Today, the noun mall is primarily used to refer to those large buildings with lots of stores inside, but enclosed shopping malls have only been around since the 1950s. Before that, the word meant "shaded promenade" (just like the National Mall in Washington). The definition changed in the 1960s on the notion that such promenades frequently had stores lining them, and this was just an indoor version of that. The word mall comes from the name of a particular tree-lined street in London called the Pall Mall (coincidentally, also the source of the eponymous brand of cigarettes). That, bizarrely enough, is in turn named after a croquet-like lawn game that was played on the street, and it ultimately comes from the Italian words for "ball", palla, and "mallet", maglio. Such a weird history for a seemingly innocuous word.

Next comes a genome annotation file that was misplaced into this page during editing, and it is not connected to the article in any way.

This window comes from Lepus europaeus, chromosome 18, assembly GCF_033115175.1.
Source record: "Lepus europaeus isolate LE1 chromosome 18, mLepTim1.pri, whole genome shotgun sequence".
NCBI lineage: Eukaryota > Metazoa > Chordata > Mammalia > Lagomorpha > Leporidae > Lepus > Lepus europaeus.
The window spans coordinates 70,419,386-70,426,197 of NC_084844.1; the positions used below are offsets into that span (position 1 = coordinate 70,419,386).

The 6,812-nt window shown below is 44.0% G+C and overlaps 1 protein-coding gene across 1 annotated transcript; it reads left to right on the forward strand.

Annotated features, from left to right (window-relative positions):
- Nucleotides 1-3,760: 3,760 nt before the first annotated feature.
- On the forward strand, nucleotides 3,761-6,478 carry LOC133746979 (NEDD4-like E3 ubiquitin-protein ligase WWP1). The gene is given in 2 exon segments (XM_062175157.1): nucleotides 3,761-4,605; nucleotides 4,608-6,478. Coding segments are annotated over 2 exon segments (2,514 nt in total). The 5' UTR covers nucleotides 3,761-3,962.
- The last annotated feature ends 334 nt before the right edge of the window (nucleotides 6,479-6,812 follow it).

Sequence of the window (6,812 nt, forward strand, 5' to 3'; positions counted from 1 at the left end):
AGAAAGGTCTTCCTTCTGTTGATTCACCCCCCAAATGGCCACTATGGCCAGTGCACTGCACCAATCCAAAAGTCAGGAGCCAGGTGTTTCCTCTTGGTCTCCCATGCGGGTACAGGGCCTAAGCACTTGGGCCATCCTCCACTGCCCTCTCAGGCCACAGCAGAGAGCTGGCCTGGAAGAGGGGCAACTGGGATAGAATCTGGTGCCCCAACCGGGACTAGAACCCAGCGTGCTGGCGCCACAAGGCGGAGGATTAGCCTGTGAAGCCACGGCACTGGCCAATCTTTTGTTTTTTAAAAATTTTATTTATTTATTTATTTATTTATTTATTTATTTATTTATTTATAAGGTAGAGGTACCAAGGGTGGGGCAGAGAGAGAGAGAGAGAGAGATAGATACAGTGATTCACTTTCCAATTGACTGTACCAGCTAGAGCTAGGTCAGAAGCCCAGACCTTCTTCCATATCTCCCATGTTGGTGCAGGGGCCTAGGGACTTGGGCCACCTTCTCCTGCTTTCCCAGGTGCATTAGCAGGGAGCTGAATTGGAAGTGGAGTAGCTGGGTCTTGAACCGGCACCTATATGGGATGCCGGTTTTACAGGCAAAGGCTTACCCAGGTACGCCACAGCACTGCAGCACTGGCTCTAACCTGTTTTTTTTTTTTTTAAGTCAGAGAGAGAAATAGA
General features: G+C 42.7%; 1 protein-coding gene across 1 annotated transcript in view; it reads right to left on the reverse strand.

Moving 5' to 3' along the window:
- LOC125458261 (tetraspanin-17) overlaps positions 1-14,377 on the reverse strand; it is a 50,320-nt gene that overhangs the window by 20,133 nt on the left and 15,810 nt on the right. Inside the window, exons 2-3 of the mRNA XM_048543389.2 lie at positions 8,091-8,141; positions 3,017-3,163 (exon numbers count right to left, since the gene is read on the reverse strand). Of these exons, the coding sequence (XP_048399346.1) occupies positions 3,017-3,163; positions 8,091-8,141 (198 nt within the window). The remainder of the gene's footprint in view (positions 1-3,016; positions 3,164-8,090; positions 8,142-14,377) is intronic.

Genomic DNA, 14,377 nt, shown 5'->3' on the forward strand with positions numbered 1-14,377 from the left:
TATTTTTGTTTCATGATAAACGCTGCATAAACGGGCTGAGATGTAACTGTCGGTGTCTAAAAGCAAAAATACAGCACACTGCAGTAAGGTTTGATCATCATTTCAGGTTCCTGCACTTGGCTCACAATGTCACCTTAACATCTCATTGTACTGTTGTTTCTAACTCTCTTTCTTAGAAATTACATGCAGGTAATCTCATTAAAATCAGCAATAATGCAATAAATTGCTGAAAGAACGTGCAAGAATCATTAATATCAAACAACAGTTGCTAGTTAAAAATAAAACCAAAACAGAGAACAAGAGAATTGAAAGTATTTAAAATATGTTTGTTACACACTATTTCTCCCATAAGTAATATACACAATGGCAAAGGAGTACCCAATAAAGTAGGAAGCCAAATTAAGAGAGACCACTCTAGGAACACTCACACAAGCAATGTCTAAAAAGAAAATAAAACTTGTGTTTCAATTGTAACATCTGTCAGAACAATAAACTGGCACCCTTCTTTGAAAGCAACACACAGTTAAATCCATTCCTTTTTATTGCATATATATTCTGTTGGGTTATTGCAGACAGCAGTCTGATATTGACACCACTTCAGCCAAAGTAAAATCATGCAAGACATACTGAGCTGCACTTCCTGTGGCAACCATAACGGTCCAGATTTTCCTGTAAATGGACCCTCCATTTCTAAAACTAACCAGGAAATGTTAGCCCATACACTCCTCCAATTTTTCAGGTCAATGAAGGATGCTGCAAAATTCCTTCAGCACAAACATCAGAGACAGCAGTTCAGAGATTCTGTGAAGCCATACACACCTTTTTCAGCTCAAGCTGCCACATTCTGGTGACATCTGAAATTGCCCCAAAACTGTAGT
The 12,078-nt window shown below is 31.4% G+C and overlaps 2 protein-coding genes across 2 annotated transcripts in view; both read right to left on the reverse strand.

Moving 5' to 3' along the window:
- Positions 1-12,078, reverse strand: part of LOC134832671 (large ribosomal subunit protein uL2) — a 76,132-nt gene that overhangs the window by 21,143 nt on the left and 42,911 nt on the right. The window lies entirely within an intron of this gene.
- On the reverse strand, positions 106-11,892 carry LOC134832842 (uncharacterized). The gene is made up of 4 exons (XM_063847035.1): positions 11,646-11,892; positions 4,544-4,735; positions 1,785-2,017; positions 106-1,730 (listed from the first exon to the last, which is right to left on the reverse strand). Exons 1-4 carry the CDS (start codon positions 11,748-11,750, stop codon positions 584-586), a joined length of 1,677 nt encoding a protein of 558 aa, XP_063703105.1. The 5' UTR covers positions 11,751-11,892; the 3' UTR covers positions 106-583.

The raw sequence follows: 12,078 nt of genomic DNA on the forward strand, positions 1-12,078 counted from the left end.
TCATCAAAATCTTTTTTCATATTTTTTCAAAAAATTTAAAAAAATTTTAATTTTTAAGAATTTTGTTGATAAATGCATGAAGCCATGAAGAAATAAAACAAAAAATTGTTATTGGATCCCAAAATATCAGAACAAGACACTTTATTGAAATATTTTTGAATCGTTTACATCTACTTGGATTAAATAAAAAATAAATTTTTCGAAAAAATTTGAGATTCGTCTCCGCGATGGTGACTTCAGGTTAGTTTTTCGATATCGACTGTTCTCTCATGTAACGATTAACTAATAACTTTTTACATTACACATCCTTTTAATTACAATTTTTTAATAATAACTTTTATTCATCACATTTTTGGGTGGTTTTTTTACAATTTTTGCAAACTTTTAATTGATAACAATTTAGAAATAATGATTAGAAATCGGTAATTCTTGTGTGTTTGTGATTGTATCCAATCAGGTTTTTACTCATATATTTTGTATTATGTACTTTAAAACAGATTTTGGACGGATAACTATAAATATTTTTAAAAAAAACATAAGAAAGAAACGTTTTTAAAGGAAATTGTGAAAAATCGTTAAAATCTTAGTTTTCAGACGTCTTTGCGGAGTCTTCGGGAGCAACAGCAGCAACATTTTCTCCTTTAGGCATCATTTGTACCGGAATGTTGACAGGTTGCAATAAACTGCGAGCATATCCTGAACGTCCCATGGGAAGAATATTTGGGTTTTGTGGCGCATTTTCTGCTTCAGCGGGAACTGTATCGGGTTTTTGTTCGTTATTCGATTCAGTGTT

Hello! I'm Adam Aleksic, a sophomore studying government and linguistics at Harvard University, where I co-founded the Harvard Undergraduate Linguistics Society. In addition to etymology, I also really enjoy politics, vexillology, geography, board games, conlanging, and law.